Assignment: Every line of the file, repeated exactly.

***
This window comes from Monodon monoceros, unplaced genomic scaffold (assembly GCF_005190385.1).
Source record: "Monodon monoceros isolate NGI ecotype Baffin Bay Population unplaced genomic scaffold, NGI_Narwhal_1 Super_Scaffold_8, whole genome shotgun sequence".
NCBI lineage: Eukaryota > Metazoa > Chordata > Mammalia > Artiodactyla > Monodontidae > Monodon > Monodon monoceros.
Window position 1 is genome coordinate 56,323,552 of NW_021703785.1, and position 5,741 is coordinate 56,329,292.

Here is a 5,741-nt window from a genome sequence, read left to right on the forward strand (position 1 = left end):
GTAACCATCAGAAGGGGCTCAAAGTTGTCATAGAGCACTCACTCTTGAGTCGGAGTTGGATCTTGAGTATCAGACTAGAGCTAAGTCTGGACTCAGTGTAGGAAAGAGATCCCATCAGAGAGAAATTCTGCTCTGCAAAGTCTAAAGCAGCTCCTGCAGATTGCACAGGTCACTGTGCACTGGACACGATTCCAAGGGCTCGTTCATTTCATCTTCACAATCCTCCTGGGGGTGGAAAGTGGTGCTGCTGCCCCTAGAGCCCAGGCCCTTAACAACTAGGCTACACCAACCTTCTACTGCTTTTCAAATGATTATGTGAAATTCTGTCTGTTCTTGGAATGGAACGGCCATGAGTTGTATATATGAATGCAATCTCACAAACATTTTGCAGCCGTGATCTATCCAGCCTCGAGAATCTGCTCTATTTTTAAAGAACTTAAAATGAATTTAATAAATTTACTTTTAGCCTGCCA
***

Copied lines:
This window comes from Monodon monoceros, unplaced genomic scaffold (assembly GCF_005190385.1).
Source record: "Monodon monoceros isolate NGI ecotype Baffin Bay Population unplaced genomic scaffold, NGI_Narwhal_1 Super_Scaffold_8, whole genome shotgun sequence".
NCBI lineage: Eukaryota > Metazoa > Chordata > Mammalia > Artiodactyla > Monodontidae > Monodon > Monodon monoceros.
Window position 1 is genome coordinate 56,323,552 of NW_021703785.1, and position 5,741 is coordinate 56,329,292.

Here is a 5,741-nt window from a genome sequence, read left to right on the forward strand (position 1 = left end):
GTAACCATCAGAAGGGGCTCAAAGTTGTCATAGAGCACTCACTCTTGAGTCGGAGTTGGATCTTGAGTATCAGACTAGAGCTAAGTCTGGACTCAGTGTAGGAAAGAGATCCCATCAGAGAGAAATTCTGCTCTGCAAAGTCTAAAGCAGCTCCTGCAGATTGCACAGGTCACTGTGCACTGGACACGATTCCAAGGGCTCGTTCATTTCATCTTCACAATCCTCCTGGGGGTGGAAAGTGGTGCTGCTGCCCCTAGAGCCCAGGCCCTTAACAACTAGGCTACACCAACCTTCTACTGCTTTTCAAATGATTATGTGAAATTCTGTCTGTTCTTGGAATGGAACGGCCATGAGTTGTATATATGAATGCAATCTCACAAACATTTTGCAGCCGTGATCTATCCAGCCTCGAGAATCTGCTCTATTTTTAAAGAACTTAAAATGAATTTAATAAATTTACTTTTAGCCTGCCA